Allegorical Garden of Eden in Sir Gawain and the Green...

Allegorical Garden of Eden in Sir Gawain and the Green Knight Green helmet. Green body. Green blood. Such descriptions refer to a central character in Sir Gawain and the Green Knight--they depict the appearance of Bercilak as the Green Knight. The use of green is a reflection of Garden of Eden imagery in the poem that portrays the Green Knight as a tempter, a serpent, in the garden, Arthur’s court. In Genesis’ account of Eden, Adam and Eve live in a perfect, pure garden until the evil, green serpent successfully tempts them. When the serpent tells Eve that consuming fruit from the forbidden tree--the one God warned them not to eat from--will result in the same knowledge God holds, Eve convinces Adam to eat the apple. According to†¦show more content†¦During this feast, the knights and their guests eat lavishly and drink in excess--they have all the meat and mirth that one could devise (45) and celebrate In peerless pleasures . . . (50). The feast depicts a worldly paradise with knights who act as they desire, as Adam and Eve were allowed to in Genesis. However, Gawain’s garden in not without sin. The existence of sin is evident in Sir Gawain and the Green Knight. The sin in Gawain’s garden results from chivalry. The code of knighthood Gawain and other knights follow includes courage and loyalty to one’s lord. This courage and loyalty carries with it a sense of pride for the knights, pride that causes them to sin. Thus, Gawain fails to follow a life of purity, for as he follows the code of knighthood, he participates in Christian sin--murder, drunkenness, pride. For instance, when the Green Knight gives an offer to Arthur’s court to play the beheading game, he initially receives no volunteers. However, as Arthur attempts to participate, Gawain steps up and takes his place, for it is his role to be loyal and fight for his lord. This is evident when he states, My body, but for your [Arthur] blood, is barren of worth; / And for that this folly befits not a king, / And tis that I have asked it, it ought to be mine ( 357-359). This, then, leads him to sin, to c hop off another man’s head. Sin is evident even before the Green Knight’s entrance--the knights succumb to physical pleasures during the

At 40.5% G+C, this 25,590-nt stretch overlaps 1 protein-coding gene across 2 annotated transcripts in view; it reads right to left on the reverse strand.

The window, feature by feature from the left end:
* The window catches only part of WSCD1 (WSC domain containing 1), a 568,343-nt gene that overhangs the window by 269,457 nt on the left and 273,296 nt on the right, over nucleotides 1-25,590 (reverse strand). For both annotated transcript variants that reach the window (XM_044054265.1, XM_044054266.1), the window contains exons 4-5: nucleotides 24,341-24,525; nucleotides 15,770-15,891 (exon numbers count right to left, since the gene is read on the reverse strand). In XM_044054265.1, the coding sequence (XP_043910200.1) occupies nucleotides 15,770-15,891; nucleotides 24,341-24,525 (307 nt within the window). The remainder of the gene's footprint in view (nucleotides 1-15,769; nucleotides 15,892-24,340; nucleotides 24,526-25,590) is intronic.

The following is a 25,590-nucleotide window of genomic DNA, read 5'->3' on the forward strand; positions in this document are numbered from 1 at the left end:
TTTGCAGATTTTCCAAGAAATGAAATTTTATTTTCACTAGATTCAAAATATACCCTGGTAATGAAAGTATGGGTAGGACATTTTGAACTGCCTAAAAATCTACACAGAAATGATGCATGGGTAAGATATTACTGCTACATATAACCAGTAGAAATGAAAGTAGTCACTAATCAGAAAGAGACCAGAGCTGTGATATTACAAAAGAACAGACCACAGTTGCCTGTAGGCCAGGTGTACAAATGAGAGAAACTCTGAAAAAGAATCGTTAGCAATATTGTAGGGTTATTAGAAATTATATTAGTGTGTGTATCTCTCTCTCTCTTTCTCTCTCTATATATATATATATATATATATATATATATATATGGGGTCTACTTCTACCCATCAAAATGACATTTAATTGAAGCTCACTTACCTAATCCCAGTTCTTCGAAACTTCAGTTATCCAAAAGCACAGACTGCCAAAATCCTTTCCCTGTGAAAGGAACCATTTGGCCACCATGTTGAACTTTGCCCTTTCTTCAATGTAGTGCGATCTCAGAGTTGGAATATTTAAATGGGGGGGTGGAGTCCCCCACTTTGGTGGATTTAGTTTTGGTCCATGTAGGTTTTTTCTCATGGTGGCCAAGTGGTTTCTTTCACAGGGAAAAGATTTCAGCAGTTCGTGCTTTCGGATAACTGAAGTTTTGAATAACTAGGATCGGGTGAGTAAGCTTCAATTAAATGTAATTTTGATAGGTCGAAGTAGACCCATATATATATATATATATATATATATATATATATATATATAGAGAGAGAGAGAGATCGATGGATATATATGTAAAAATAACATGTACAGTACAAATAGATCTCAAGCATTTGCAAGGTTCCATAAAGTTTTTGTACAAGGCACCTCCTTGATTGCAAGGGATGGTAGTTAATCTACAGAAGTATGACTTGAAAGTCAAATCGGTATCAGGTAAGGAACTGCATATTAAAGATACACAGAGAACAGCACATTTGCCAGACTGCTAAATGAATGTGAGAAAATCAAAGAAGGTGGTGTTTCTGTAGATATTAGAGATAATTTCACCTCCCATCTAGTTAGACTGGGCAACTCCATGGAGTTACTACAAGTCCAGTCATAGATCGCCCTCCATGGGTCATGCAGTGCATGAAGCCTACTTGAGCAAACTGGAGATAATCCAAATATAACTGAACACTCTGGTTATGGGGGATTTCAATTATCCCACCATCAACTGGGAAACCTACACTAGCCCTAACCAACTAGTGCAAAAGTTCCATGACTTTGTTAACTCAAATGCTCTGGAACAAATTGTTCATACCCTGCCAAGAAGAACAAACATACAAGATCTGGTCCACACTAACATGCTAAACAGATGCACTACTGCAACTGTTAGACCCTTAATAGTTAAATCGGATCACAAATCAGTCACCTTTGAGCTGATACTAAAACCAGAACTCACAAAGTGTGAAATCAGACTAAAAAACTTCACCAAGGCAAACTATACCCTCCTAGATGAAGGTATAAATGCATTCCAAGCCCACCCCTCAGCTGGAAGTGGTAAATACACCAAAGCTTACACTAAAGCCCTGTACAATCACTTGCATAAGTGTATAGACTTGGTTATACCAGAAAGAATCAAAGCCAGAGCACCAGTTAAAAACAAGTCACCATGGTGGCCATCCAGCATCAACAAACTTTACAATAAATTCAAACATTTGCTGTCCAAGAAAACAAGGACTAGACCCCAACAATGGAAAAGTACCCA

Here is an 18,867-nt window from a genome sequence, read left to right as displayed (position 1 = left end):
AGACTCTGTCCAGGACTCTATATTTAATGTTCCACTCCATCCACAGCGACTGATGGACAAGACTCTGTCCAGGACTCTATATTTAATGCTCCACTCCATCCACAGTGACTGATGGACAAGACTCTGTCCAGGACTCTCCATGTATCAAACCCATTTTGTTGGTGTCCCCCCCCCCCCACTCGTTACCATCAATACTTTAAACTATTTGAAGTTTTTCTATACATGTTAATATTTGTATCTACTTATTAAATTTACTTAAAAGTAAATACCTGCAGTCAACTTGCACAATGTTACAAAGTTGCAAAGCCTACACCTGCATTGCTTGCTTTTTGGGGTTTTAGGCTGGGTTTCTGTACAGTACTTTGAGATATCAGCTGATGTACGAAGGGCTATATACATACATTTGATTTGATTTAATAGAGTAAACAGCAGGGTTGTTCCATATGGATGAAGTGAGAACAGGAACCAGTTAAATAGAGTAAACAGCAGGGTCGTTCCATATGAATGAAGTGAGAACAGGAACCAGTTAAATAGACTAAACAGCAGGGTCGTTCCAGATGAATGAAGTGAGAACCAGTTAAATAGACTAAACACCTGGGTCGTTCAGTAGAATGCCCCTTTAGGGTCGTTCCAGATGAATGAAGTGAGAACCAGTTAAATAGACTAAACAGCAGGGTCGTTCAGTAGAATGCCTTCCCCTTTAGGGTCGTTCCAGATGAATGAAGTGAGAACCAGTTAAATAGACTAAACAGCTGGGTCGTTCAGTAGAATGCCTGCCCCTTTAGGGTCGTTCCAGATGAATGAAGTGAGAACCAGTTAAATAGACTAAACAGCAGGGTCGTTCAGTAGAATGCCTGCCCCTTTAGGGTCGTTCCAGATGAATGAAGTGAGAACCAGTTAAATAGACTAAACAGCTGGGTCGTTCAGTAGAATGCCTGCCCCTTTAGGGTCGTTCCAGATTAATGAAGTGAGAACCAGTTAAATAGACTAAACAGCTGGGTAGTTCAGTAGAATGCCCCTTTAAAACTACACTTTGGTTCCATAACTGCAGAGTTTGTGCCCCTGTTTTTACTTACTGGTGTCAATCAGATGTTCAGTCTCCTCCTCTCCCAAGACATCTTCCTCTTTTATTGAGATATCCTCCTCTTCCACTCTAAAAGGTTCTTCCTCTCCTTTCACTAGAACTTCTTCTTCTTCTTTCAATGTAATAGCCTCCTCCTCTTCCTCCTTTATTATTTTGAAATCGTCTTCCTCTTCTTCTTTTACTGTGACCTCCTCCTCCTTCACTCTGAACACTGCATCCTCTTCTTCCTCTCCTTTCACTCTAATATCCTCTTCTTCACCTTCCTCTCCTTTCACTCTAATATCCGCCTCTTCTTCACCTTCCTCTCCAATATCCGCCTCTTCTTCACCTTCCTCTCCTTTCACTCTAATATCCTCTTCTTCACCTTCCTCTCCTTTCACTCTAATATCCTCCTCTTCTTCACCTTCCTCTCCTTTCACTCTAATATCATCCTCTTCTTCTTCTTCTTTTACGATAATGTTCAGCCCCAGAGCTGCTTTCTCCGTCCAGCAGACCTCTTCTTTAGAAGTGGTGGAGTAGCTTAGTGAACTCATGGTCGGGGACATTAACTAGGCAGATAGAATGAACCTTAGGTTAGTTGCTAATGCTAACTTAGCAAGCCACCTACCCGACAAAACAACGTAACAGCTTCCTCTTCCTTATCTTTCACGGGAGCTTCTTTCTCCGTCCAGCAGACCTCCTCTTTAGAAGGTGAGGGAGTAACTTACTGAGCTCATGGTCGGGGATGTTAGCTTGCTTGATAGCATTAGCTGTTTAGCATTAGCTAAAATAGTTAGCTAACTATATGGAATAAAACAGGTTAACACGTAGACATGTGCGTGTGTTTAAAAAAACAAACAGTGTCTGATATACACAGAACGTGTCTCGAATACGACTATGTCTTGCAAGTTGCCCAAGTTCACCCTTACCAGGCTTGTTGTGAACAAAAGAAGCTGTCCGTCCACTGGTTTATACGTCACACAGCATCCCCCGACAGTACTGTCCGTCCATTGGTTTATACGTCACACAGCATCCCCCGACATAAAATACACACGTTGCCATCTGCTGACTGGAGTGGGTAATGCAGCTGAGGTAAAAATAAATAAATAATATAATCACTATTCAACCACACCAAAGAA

Wednesday, May 6, 2020

Culture The Deaf And Hard Of Hearing - 1216 Words